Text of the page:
5. processed by eventLoop first, then passing data to the Future object in a container

This means that async and await are also computed in the UI Thread, so if you end up doing the heavy lifting in the UI Thread, you could end up with a jank.

So how can we handle heavy tasks without overloading the UI Thread? To handle tasks in parallel, we need to create an Isolate. The created Isolate can operate without affecting UI Processing because it operates on a separate memory and EventLoop. On the other hand, an Isolate is completely "isolated" from other Isolates, as its name implies. So, the newly created Isolate will behave by sending and receiving messages through ports with the main Isolate.

Main Isolate와 통신을 주고 받는 Timer Isolate, Flutter

Timer Isolate communicating with Main Isolate ⁷.

It’s not a good idea to just create an isolate and handle it, as it has its own memory allocation and has the overhead of sending messages to and from the main isolate. A good rule of thumb is to use 16ms as a benchmark, which is how often the UI is updated, and handle anything that takes longer than that via an isolate. A prime example of a sync operation that can take longer than 16ms is Json serialization.

With the release of Flutter 2.5, there are some pretty significant changes to this, which I’ll discuss in the Flutter 2.5 section below.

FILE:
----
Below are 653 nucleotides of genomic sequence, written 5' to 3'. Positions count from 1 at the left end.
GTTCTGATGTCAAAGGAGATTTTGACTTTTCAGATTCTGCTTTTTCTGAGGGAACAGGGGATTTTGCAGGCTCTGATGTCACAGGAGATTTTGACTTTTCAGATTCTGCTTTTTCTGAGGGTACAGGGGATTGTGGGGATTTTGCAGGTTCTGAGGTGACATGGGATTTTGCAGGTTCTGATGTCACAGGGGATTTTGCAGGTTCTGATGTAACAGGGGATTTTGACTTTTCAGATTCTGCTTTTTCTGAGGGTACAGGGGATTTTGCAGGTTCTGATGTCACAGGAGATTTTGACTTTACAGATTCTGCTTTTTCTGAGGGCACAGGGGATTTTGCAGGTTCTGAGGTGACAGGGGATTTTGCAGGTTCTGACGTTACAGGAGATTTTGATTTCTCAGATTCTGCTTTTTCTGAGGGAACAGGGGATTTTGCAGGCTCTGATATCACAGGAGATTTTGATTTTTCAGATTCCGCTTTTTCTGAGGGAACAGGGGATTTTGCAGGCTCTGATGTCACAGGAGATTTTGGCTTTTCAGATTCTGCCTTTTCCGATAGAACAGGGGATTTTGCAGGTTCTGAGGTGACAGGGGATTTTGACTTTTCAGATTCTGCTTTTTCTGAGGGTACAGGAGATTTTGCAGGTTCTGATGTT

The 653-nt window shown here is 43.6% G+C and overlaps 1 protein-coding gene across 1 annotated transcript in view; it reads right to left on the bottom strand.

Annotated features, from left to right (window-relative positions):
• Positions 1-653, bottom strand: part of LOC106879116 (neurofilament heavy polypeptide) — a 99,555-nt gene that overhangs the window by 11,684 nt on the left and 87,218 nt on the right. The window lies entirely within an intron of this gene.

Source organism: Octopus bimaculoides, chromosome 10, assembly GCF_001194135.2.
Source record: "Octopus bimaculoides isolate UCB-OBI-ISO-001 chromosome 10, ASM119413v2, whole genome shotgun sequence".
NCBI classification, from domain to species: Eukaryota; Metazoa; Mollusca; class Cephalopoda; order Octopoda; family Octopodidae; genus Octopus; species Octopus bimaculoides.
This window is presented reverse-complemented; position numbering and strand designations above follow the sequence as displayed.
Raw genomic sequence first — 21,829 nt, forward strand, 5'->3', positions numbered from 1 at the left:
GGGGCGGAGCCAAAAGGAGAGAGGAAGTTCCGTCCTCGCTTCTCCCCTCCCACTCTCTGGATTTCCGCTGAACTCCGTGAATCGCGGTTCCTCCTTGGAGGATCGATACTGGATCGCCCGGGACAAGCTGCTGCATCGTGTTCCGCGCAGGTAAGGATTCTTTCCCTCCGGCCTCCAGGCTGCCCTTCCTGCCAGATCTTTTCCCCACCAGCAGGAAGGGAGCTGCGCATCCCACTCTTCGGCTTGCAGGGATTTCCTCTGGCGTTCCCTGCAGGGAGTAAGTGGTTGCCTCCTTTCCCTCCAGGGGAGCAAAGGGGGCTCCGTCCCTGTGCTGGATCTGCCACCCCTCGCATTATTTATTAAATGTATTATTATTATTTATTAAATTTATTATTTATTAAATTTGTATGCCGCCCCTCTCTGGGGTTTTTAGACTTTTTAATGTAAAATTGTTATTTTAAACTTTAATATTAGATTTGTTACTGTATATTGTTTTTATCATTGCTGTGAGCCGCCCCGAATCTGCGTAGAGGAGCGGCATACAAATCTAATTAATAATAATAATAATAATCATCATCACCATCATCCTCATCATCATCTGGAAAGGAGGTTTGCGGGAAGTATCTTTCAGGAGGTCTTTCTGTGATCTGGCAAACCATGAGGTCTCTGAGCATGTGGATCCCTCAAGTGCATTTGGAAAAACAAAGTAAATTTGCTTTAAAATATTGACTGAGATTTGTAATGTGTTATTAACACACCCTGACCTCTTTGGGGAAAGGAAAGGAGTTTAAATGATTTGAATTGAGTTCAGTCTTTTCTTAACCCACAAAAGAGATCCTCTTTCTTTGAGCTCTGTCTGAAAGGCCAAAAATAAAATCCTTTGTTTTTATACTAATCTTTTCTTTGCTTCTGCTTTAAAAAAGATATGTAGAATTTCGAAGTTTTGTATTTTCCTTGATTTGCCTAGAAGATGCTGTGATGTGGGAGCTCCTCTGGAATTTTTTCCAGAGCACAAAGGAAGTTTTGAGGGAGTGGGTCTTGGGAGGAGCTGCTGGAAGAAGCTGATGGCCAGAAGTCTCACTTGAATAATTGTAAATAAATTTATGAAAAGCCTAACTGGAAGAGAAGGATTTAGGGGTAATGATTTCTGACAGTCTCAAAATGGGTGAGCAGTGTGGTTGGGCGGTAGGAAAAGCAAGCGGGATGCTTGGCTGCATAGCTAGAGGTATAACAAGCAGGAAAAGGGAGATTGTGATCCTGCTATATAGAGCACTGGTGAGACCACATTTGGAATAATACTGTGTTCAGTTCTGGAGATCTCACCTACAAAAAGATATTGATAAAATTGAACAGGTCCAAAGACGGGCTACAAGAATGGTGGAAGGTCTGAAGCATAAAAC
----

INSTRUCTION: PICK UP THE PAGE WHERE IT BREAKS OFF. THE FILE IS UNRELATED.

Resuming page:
Use effects only when you really need them.

Effects will put a load on the Raster thread and GPU.

  • The saveLayer() will cause slowdowns on devices with older GPUs. Even if you don’t explicitly call SaveLayer(), saveLayer() can be triggered by Clip.antiAliasWithSaveLayer, ShaderMask, ColorFilter, Chip, and Text(overflowShader).
  • Rather than using the Opacity widget, it is better to grant transparency via options in child widgets if possible.
  • It is cheaper to give all child widgets the borderRadius property than to give it through the Clip.

Flutter 2.5 Update.

Flutter 2.5 was released this morning as I write this post. There are tons of performance improvements, and the Flutter DevTools have been updated.

First, the Metal Shader on iOS has been improved, reducing rasterization time by 2/3. Also, the scheduling policy has been changed: previously, UI updates were sometimes interrupted by async tasks as described above, but now frame processing is given higher priority than microtasks, and microtasks are paused while UI threads are processing frames. We expect this to significantly reduce the occurrence of janks.

Garbage Collector stops the UI thread when it reclaims memory, which is also a cause of janks. Previously, memory for images was reclaimed slowly, causing janks to be very frequent on low-memory devices, but we’ve now changed Garbage Collector to reclaim memory for unused images very aggressively, significantly reducing the number of GC runs. We’ve seen over 400 GC runs reduced to 4 runs when playing a GIF of about 20 seconds.

Although not shown in the Performance Overlay, communication with the Platfrom Thread was also introducing latency that was causing janks. By removing unnecessary copies of the message codec, they reportedly reduced latency by up to 50% depending on the device.

Many of the Janks that developers were unable to optimize for have been resolved with this release of Flutter 2.5. In addition to performance-related updates, there are a number of minor updates for Apple Silicon M1, Dart 2.14, Android fullscreen, Material You, MateiralState.scrolledUnder, Material Banner, and TextEditingShortcuts.

It’s a big enough update to skip from Flutter 2.2.3 to Flutter 2.5.0, so check out the changes in What’s new in flutter 2.5 and try them out in your apps. Happy Fluttering!

References and sources